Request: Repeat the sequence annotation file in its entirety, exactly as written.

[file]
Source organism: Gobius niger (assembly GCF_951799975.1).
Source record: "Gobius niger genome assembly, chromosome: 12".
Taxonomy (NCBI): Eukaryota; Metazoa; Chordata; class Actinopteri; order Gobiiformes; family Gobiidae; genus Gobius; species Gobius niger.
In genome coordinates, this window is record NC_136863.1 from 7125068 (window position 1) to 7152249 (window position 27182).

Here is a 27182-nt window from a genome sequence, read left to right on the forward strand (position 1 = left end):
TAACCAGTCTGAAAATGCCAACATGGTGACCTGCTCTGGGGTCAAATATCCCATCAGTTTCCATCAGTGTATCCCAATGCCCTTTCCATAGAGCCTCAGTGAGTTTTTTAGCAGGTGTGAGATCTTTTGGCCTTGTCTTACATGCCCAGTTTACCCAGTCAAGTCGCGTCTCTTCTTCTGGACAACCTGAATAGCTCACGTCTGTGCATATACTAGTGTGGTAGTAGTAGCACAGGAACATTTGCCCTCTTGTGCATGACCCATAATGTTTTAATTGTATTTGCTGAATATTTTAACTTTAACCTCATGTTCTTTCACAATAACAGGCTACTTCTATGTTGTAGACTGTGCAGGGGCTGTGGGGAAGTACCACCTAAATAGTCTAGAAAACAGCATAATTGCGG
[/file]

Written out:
Source organism: Gobius niger (assembly GCF_951799975.1).
Source record: "Gobius niger genome assembly, chromosome: 12".
Taxonomy (NCBI): Eukaryota; Metazoa; Chordata; class Actinopteri; order Gobiiformes; family Gobiidae; genus Gobius; species Gobius niger.
In genome coordinates, this window is record NC_136863.1 from 7125068 (window position 1) to 7152249 (window position 27182).

Here is a 27182-nt window from a genome sequence, read left to right on the forward strand (position 1 = left end):
TAACCAGTCTGAAAATGCCAACATGGTGACCTGCTCTGGGGTCAAATATCCCATCAGTTTCCATCAGTGTATCCCAATGCCCTTTCCATAGAGCCTCAGTGAGTTTTTTAGCAGGTGTGAGATCTTTTGGCCTTGTCTTACATGCCCAGTTTACCCAGTCAAGTCGCGTCTCTTCTTCTGGACAACCTGAATAGCTCACGTCTGTGCATATACTAGTGTGGTAGTAGTAGCACAGGAACATTTGCCCTCTTGTGCATGACCCATAATGTTTTAATTGTATTTGCTGAATATTTTAACTTTAACCTCATGTTCTTTCACAATAACAGGCTACTTCTATGTTGTAGACTGTGCAGGGGCTGTGGGGAAGTACCACCTAAATAGTCTAGAAAACAGCATAATTGCGG